Pareto’s Principle—that 20 percent of something are always responsible for 80 percent of the results—is as true for fundraising as anything else. Maybe more so, as many organizations find that 10% of their donors make up 90% of their fundraising revenue. So why not just focus your fundraising efforts on these few?
The reality, of course, is that in order to find those few, you must first be cultivating the many. The thing is, you don’t want to spend all your time on the vast majority of your donors who make up but a small sliver of your cash gifts.
And this is where things get problematical for many small organizations.
Larger gifts typically don’t come through the mail—though the sometimes do. They don’t come over the internet, generally speaking. Nor do they come via events, or because you sent out a newsletter with a reply envelop inside. They happen via personal solicitations, often taking many visits, frequent phone calls, and more time than the typical one-person development office organization can afford.
Unless, of course, you have an amazing Board.
Board members can, and do, take up much of the slack for major giving, but it is unrealistic to expect them to do it alone. They need professional support to facilitate, coordinate, and especially manage these major donors.
And, except in very rare instances, amazing Boards do not just show up. They take time to recruit, to cultivate, to train.
So a wise development director, faced with limited resources and high needs, should be focusing 80 percent of his or her time to those 20 percenters with the deep pockets. That leaves only 20 percent for the remaining majority. That means being as efficient as possible.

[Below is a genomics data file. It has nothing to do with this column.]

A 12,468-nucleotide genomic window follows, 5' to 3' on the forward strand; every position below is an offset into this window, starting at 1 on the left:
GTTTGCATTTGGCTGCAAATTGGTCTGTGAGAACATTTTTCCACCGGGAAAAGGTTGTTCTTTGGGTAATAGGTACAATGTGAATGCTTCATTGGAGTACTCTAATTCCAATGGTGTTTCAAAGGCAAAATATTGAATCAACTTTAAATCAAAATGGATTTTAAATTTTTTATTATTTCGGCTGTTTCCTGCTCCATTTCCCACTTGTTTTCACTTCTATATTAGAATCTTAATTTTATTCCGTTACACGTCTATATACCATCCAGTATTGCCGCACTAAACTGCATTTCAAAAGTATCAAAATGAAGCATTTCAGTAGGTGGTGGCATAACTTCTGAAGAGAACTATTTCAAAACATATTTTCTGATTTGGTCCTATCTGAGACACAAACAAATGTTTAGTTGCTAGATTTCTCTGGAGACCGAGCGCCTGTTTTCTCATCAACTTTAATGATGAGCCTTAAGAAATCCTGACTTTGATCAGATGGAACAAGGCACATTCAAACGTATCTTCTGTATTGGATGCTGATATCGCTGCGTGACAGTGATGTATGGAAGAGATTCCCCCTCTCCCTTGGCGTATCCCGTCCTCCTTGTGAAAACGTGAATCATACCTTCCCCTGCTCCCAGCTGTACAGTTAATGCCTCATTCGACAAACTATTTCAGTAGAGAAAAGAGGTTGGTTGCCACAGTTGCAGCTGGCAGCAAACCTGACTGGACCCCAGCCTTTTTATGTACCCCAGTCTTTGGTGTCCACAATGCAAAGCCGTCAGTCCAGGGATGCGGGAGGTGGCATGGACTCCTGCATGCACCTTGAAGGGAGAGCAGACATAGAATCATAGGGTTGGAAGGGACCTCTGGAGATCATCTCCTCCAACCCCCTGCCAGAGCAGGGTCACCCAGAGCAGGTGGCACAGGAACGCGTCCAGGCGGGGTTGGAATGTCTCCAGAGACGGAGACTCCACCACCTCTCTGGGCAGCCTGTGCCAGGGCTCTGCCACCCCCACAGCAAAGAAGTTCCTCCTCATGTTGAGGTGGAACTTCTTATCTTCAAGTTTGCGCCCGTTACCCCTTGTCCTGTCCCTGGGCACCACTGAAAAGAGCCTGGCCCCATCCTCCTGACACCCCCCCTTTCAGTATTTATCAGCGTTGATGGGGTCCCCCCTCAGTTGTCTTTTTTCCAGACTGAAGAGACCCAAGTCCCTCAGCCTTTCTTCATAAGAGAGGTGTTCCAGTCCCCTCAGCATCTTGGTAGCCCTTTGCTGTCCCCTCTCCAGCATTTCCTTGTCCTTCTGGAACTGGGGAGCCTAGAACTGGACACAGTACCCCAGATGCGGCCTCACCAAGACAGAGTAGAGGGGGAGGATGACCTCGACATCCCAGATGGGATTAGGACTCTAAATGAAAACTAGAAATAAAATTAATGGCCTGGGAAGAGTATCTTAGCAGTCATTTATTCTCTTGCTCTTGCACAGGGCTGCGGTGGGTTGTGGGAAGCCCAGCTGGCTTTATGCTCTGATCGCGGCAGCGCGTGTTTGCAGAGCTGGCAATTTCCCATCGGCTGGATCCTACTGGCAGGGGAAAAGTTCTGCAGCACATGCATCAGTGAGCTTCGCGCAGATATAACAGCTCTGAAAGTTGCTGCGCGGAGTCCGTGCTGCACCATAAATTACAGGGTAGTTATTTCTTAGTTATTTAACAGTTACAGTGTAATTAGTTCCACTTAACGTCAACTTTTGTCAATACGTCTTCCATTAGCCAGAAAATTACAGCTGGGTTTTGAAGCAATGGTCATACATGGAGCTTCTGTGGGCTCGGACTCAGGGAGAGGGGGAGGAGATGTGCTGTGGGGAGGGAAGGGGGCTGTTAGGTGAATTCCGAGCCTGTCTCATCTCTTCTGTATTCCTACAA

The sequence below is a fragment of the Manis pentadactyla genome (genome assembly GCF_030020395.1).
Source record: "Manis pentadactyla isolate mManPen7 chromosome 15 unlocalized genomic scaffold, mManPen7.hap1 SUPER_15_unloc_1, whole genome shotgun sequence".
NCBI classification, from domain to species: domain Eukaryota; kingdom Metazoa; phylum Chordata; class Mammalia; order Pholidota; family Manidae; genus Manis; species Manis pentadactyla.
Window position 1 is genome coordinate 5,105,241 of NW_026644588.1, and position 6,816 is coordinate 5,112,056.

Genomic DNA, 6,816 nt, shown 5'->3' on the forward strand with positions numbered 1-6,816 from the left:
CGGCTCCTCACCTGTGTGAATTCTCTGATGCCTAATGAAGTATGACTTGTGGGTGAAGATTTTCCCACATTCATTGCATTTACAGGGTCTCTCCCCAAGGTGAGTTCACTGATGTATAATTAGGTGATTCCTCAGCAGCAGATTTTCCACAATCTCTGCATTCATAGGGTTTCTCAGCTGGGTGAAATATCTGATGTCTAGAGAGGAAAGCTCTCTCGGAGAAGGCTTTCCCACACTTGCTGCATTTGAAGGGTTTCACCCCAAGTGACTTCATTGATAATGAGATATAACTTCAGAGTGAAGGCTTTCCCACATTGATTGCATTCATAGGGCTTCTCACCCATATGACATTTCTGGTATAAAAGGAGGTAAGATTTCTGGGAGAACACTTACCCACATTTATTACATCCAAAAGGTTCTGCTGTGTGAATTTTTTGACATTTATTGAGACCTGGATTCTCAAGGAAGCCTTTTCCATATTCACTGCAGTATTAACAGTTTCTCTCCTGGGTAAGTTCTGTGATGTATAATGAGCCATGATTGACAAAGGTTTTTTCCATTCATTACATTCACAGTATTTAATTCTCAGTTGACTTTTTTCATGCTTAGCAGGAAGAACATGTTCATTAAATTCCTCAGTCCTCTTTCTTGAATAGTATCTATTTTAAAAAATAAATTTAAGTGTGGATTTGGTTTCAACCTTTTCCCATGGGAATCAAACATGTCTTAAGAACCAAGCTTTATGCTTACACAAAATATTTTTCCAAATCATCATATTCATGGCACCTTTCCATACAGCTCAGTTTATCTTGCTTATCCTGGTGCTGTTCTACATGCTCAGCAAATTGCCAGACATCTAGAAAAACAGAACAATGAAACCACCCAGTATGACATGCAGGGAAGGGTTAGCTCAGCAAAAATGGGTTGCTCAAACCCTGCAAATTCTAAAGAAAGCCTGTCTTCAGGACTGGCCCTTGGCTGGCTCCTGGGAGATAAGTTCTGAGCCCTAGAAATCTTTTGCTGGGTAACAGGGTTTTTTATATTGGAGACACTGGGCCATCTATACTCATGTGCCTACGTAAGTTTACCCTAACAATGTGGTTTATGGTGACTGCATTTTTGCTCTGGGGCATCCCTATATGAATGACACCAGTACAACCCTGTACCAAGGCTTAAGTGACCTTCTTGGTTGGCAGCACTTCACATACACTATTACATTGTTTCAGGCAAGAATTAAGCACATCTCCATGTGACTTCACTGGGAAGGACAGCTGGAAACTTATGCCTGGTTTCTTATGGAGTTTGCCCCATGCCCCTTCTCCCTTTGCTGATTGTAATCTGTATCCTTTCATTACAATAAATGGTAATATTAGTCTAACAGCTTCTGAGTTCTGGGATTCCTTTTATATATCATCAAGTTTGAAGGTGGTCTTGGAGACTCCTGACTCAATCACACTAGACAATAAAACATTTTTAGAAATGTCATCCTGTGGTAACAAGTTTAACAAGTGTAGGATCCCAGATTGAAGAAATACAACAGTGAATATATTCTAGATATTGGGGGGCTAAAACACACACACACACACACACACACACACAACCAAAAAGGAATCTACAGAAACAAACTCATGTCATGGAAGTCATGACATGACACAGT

Efficiency would mean that you reach out and touch as many people as possible in the least time consuming way. Scratch gala events, unless the development director knows how to delegate and give up control of the small stuff. And the color of the table cloths, the menu, and even the sacred centerpiece are—believe—really small. When I had to do events as part of my portfolio (without budget for an event coordinator), I relied heavily on the catering staff of my venue.
“Here’s my budget,” I would tell them. “Make it marvelous.” And you know—most often they did. And because they didn’t have to deal with a demanding and time-eating client, they often gave me more for less.
Being efficient, of course, doesn’t mean that you are sloppy. It does, however, mean that you should plan carefully, stick to your deadlines, but keep it as simple as possible. And make sure that you have a robust stewardship plan that has you thanking your annual donors regularly and letting them know how their support has made a difference.
With an annual fundraising plan whose parts all work together like clockwork, you will have enough time to focus your energies on major gifts.
If all fundraising is about relationships, major gifts are about very close relationships. They take time and they take planning. They also require that you get up close and personal and that means face-to-face visits, thoughtful and individual messaging, and the right person or people to be the link between the prospective major donor and the organization.
Above all, major gift fundraising takes listening. You need to hear what your prospect is telling you about his or her interest areas, their capacity to give and their inclination to give it to your organization.
Janet Levine is a consulting who works with nonprofit organizations to increase their fundraising capacity. Learn about her services at http://janetlevineconsulting.com